These are the official submission guidelines for all my guides. Thanks to the fantastic Grailwolf for allowing me to borrow his guidelines.
Submission guidelines for my guides
The purpose of this document is to supplement the site guidelines with my own rules and preferences, and to further illustrate issues which are in the guidelines, but are common reasons for rejections nonetheless. If you are uncertain about whether a particular submission will be accepted, read the following and then send me a PM if you are still unclear.
Use correct (American) English:
I hold my guides to the same standards as a printed work such as a book or newspaper. Any entry must be written with correct grammar, spelling, capitalization, and punctuation. Further, American spelling and usage are the standard on this site, so avoid non-U.S. spellings such as "rumour." Or "realise". This does not mean that American spelling is any more "correct," just that it is the standard for the site, and we should strive for consistency.
Minor problems with language (typos, etc) will usually be corrected by the editor, but if an entire passage needs to be rewritten, it will usually be rejected.
Read the guide first:
Perhaps the majority of rejections I have to make are simply due to the fact that the information provided is already on the guide. At the very least, read the section of the guide to which you are submitting, so that you can be sure that your submission isn't a duplicate of something already on the guide.
Include detailed comments:
Use the comments section to tell me exactly why this submission should be accepted. If it is a piece of new information, provide me a link to a source (a detailed link, not just "john smith's website" or "johnsmith.com" because I don't have time to search an entire site for every submission). If you have edited anything, but especially the summary or recap, tell me exactly what you changed. I need to be able to see at a glance what has changed.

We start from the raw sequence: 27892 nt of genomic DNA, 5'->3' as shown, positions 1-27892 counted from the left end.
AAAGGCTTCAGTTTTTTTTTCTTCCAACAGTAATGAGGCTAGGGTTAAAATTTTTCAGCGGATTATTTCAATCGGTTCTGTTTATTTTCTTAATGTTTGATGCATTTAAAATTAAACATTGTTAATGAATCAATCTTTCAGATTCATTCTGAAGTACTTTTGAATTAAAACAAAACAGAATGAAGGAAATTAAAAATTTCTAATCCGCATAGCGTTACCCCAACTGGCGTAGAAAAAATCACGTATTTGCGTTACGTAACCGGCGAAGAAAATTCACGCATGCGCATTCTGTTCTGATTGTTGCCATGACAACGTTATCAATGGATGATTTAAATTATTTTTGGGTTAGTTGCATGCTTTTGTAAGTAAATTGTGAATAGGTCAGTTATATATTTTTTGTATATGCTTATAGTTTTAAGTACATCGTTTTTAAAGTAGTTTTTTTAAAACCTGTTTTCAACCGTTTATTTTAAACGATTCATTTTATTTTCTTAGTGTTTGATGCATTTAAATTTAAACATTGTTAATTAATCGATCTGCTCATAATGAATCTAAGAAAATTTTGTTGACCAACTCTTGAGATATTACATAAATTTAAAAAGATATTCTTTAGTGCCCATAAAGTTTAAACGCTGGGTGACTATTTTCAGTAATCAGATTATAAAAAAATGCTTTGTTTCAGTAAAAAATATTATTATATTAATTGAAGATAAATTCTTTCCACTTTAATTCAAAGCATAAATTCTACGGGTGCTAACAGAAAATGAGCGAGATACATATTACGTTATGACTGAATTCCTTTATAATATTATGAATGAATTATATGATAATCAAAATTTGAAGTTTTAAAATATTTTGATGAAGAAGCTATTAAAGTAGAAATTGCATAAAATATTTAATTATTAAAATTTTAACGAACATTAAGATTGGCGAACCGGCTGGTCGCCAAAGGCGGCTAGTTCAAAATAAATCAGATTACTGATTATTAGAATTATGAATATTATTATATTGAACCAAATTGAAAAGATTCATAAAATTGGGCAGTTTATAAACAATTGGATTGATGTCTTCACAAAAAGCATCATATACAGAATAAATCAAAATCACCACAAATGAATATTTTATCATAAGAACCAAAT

Do not ask questions within a submission:
Entries in the guide are supposed to be information for later readers. Therefore, please do not use questions. They serve no purpose (since no one can answer you) and encourage debate on the guide (see next point). For example, rather than writing "In this episode Buffy kills a puppy. Why would she do that?" you could write "It seems odd that Buffy would kill a puppy in this episode, since she isn't usually evil." This includes rhetorical questions.
REGARDING THE SWEET VALLEY HIGH GUIDE:
Please do not submit notes or trivia pointin out how strange it is that the Wakefield's parents are absent despite whatever ludicrous or life-threatening situation the twins are in that call for parental interaction. As the Wakefield parents do not appear in ANY episode it is not necessary to point out their absence. Thank you.
Do not debate on the guide: